Time Line

Where Baltimore - - Where now -

The sweep of events that be­gan in 1807 with the Bri­tish takeover of a ship named The Ch­e­sa­peake fig­ured seven years later in Bal­ti­more with the re­buff of Bri­tish ships and land forces. The scrappy port of mer­chant wealth and ship­yards, then Amer­ica’s third largest city, wit­nessed and par­tic­i­pated in many key moments dur­ing the fi­nal months of the strug­gle. Soon af­ter, Bal­ti­more erected Amer­ica’s first War of 1812 memo­rial, the 52-foot-tall Bat­tle Mon­u­ment on Calvert Street, now de­picted on the city’s of­fi­cial shield and flag.

1812 The United States, en­raged by Bri­tish plun­der and im­press­ment of sailors, de­clares war against Great Bri­tain. Bal­ti­more, with no in­ter­est in a peace ac­cord, im­me­di­ately iden­ti­fies it­self as an anti-roy­al­ist hot­bed. Cit­i­zens’ schooners seize Bri­tish ships and cargo and earn the city a nick­name—“nest of pi­rates.” JULY 26 A Fed­er­al­ist news­pa­per edi­tor, op­pos­ing war, be­comes the tar­get of a pro-war Repub­li­can mob. Af­ter two nights of mur­der and may­hem, a cit­i­zen mili­tia quells the ri­ots.

1813 When Bri­tish war­ships in­vade the Ch­e­sa­peake re­gion and burn towns and plan­ta­tions, even paci­fist Amer­i­cans ex­pe­ri­ence a change of heart. Bal­ti­more’s cit­i­zens dig trenches around the eastern out­skirts, load guns onto har­bor barges and of­fer speedy, civil­ian ships as armed “pri­va­teers.”

A Bal­ti­more mer­chant, politi­cian and Rev­o­lu­tion­ary War vet­eran Sa­muel Smith, as newly minted Ma­jor Gen­eral, leads the de­fense prepa­ra­tions.

Seam­stress Mary Pick­ers­gill, fol­low­ing Lieu­tenant Gen­eral Ge­orge Amis­tead’s in­struc­tions, sews a flag “so large that the Bri­tish will have no trou­ble see­ing it from a dis­tance.” Pick­ers­gill’s daugh­ter, two nieces and Grace Wisher help her stitch the 30-by- 42-foot ban­ner that troops later raise at Fort McHenry.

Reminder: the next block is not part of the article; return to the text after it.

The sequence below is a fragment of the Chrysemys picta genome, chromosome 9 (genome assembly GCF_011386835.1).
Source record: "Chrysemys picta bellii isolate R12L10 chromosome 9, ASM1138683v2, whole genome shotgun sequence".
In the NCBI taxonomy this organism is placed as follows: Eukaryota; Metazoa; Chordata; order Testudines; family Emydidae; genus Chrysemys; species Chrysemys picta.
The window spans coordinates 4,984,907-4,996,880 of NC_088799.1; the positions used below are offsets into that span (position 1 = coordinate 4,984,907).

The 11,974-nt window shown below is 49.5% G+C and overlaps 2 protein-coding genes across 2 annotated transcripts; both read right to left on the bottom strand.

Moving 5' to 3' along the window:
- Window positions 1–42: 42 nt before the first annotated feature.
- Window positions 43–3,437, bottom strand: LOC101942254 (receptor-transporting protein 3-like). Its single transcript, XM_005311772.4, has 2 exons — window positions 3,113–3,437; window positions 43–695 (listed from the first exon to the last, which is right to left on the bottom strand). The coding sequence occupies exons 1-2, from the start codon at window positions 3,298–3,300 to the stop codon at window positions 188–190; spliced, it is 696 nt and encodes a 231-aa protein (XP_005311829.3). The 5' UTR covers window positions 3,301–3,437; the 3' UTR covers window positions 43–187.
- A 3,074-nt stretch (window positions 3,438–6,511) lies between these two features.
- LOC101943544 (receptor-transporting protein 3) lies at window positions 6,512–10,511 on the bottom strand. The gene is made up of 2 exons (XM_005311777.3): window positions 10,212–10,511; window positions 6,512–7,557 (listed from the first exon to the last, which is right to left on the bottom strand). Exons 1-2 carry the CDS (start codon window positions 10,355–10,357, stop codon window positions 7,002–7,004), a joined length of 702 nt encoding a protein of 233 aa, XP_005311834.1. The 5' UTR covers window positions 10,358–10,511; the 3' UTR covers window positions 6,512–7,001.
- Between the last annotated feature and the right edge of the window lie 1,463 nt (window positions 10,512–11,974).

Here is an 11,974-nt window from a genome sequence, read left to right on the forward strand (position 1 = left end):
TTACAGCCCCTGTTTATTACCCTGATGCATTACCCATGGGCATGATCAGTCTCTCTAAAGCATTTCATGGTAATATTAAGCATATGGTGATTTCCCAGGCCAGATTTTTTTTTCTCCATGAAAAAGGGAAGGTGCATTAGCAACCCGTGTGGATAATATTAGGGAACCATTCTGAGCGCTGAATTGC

1814 The Bat­tle of Bal­ti­more AU­GUST 14 Bal­ti­more­ans see a red glow in the south­ern night sky. The Bri­tish have set wide­spread fires in the cap­i­tal of Wash­ing­ton. AU­GUST 27 The Bri­tish schooner Jane, sound­ing chan­nel depth, sails into the Pat­ap­sco River within sight of Fort McHenry. Cit­i­zens ready for a Bri­tish navy at­tack. SEPTEM­BER 11 Can­non fire three shots from Fed­eral Hill to warn the city that the Bri­tish have landed at North Point, the mouth of the river. On this van­tage point to­day rise mon­u­ments to Ma­jor Gen­eral Smith and Fort McHenry com­man­der Ar­mis­tead. SEPTEM­BER 12 Bri­tish Ma­jor Gen­eral Robert Ross, who or­dered the cap­i­tal burned, en­gages in bat­tle. His 5,000 men over­whelm 3,000 Amer­i­cans, but he falls from a sniper’s bul­let, his death at­trib­uted to Daniel Wells and Henry McComas, young mili­ti­a­men who died in the same skir­mish. In east Bal­ti­more’s Ashland Square, an obelisk rises above their graves.

POW agent John Skin­ner and Fran­cis Scott Key, a 35-year- old Wash­ing­ton lawyer, sail un­der a flag of truce on a mercy mis­sion to a Bri­tish flag­ship an­chored in the Pat­ap­sco River, their goal: res­cue cap­tive Wil­liam Beanes, an Amer­i­can physi­cian who had nursed wounded Bri­tish pris­on­ers. With let­ters of pe­ti­tion from those soldiers, Key wins the doc­tor’s re­lease but is de­tained, be­cause the Bri­tish as­sault be­gins. SEPTEM­BER 13 Shortly af­ter mid­night, 19 ves­sels with apoc­a­lyp­tic names like Ter­ror, Vol­cano and Devastation launch nearly 2,000 can­non­balls at 1,000 soldiers de­fend­ing Fort McHenry. For more than 25 hours, through thun­der and rain tor­rents, the scene re­sem­bles, in one lo­cal’s words, the “por­tals of hell.”

SEPTEM­BER 14 In predawn gloom and eerie quiet, Key and Skin­ner peer to­ward Fort McHenry to de­ter­mine which flag flies. A brief wind lifts and a streak of sun­light il­lu­mi­nates the Stars and Stripes.

1815 MARCH 10 The last of the Bri­tish war ships, the HM frigate Or­lando, leaves the Ch­e­sa­peake Bay. MARCH 18 Cit­i­zens post sig­nal flags on Fed­eral Hill and gather to watch the sleek schooner Chas­seur re­turn to the har­bor.

The famed high-seas preda­tor is soon rechris­tened The Pride of Bal­ti­more. Since 1988 that name graces its near replica (above), a good­will am­bas­sador of­ten docked at 1801 South Clin­ton Street.

1931 Key’s words, de­scribed by John Philip Sousa as “soul-stir­ring,” be­come the na­tional an­them.

2014 At a press con­fer­ence, Gov­er­nor Martin O’Mal­ley re­minds, “In Bal­ti­more, we’ve been do­ing home­land se­cu­rity since 1814.”

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